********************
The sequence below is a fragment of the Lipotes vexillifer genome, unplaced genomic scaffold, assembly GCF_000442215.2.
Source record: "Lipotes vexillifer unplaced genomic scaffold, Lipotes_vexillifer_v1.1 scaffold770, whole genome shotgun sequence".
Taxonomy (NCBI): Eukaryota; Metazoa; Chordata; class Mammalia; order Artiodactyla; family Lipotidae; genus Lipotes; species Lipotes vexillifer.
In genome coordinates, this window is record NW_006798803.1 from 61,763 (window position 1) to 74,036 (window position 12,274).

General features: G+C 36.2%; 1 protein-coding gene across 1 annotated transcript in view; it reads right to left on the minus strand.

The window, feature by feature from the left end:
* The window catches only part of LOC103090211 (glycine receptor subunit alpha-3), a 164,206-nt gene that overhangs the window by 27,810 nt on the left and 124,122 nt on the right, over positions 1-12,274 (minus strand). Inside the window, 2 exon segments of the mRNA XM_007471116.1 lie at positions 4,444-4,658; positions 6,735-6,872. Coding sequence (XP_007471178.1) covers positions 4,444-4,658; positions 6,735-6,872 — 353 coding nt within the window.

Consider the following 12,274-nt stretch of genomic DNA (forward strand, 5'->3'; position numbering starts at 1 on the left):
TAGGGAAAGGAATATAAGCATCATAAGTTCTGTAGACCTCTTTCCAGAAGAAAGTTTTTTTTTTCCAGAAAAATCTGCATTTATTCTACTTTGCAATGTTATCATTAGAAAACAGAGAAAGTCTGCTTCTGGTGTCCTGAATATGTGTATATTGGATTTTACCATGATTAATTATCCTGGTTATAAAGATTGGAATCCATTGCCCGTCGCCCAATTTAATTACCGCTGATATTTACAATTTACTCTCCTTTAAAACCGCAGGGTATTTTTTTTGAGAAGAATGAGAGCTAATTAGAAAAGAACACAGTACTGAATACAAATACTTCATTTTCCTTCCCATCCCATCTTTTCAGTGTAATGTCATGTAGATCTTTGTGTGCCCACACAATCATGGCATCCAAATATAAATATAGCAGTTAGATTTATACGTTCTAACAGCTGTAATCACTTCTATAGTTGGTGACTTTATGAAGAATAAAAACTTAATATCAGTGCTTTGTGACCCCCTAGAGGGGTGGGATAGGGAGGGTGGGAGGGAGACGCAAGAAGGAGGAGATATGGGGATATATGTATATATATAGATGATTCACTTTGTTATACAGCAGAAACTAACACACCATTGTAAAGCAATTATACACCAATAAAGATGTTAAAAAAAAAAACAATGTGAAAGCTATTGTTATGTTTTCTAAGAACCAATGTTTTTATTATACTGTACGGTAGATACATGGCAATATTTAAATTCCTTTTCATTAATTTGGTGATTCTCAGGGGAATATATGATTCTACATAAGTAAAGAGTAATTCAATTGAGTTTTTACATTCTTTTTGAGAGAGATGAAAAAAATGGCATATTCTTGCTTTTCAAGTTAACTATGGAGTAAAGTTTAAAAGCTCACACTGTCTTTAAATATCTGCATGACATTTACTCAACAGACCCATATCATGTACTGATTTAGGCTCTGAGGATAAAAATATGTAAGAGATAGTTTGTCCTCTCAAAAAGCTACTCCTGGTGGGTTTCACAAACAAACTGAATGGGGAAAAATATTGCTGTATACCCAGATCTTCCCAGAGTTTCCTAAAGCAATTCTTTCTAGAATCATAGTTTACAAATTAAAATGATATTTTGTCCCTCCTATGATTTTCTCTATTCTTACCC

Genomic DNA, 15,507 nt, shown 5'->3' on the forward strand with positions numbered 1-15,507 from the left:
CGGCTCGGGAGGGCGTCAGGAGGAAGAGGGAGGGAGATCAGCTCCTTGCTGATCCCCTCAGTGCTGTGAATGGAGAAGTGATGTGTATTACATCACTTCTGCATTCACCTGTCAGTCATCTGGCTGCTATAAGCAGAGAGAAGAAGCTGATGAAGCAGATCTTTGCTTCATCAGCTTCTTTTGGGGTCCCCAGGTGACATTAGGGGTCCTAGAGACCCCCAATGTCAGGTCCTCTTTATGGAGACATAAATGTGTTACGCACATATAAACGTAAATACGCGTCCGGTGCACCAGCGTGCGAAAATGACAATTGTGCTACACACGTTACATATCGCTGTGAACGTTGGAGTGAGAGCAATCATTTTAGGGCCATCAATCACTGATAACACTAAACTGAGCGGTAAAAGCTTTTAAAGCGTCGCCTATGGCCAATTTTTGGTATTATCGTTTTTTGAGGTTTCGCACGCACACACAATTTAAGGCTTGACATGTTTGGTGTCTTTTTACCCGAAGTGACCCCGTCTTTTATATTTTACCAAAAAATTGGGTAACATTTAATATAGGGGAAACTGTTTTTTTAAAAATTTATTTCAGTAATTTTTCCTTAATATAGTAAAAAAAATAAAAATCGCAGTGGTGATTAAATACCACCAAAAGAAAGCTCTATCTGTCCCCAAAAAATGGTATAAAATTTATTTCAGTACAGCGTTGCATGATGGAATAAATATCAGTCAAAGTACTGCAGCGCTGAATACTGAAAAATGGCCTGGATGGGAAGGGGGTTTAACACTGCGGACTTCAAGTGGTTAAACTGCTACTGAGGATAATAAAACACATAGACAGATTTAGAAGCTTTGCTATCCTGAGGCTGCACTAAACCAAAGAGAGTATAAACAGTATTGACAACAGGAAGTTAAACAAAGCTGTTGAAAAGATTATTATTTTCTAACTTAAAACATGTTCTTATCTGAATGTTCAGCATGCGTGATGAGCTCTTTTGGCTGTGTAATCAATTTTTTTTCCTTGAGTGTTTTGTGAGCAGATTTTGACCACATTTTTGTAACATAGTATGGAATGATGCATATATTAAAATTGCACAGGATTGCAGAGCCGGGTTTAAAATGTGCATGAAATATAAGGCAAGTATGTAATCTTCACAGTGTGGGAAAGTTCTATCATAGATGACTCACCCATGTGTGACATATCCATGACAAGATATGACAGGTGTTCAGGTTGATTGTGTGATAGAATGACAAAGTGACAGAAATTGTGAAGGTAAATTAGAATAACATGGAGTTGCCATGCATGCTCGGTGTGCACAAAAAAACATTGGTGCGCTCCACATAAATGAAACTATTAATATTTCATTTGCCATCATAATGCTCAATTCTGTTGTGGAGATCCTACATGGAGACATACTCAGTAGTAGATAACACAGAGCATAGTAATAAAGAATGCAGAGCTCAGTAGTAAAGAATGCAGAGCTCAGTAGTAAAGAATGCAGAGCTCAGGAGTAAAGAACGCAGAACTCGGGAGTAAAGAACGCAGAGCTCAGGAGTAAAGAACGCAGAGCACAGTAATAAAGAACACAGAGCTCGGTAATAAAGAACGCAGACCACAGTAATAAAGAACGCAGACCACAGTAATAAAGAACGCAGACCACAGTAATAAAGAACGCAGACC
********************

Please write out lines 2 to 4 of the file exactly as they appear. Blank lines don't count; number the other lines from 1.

Source record: "Lipotes vexillifer unplaced genomic scaffold, Lipotes_vexillifer_v1.1 scaffold770, whole genome shotgun sequence".
Taxonomy (NCBI): Eukaryota; Metazoa; Chordata; class Mammalia; order Artiodactyla; family Lipotidae; genus Lipotes; species Lipotes vexillifer.
In genome coordinates, this window is record NW_006798803.1 from 61,763 (window position 1) to 74,036 (window position 12,274).